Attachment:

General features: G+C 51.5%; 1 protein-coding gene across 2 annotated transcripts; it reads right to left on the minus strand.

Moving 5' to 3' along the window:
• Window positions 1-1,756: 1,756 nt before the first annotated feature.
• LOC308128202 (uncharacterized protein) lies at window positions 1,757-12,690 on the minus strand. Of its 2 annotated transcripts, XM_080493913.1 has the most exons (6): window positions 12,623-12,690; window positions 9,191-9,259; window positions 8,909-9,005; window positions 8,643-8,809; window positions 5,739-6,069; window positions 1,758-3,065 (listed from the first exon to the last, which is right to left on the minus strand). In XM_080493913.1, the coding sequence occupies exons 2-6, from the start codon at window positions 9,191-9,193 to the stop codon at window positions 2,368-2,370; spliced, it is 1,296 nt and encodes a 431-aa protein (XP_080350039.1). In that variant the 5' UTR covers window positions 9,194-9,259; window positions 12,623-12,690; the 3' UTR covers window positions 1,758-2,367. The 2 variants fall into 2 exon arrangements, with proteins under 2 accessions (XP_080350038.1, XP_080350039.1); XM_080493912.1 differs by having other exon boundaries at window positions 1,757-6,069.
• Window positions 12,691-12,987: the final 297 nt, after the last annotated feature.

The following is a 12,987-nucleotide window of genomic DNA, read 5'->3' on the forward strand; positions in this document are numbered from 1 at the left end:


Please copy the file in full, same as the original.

General features: G+C 51.5%; 1 protein-coding gene across 2 annotated transcripts; it reads right to left on the minus strand.

Moving 5' to 3' along the window:
• Window positions 1-1,756: 1,756 nt before the first annotated feature.
• LOC308128202 (uncharacterized protein) lies at window positions 1,757-12,690 on the minus strand. Of its 2 annotated transcripts, XM_080493913.1 has the most exons (6): window positions 12,623-12,690; window positions 9,191-9,259; window positions 8,909-9,005; window positions 8,643-8,809; window positions 5,739-6,069; window positions 1,758-3,065 (listed from the first exon to the last, which is right to left on the minus strand). In XM_080493913.1, the coding sequence occupies exons 2-6, from the start codon at window positions 9,191-9,193 to the stop codon at window positions 2,368-2,370; spliced, it is 1,296 nt and encodes a 431-aa protein (XP_080350039.1). In that variant the 5' UTR covers window positions 9,194-9,259; window positions 12,623-12,690; the 3' UTR covers window positions 1,758-2,367. The 2 variants fall into 2 exon arrangements, with proteins under 2 accessions (XP_080350038.1, XP_080350039.1); XM_080493912.1 differs by having other exon boundaries at window positions 1,757-6,069.
• Window positions 12,691-12,987: the final 297 nt, after the last annotated feature.

The following is a 12,987-nucleotide window of genomic DNA, read 5'->3' on the forward strand; positions in this document are numbered from 1 at the left end: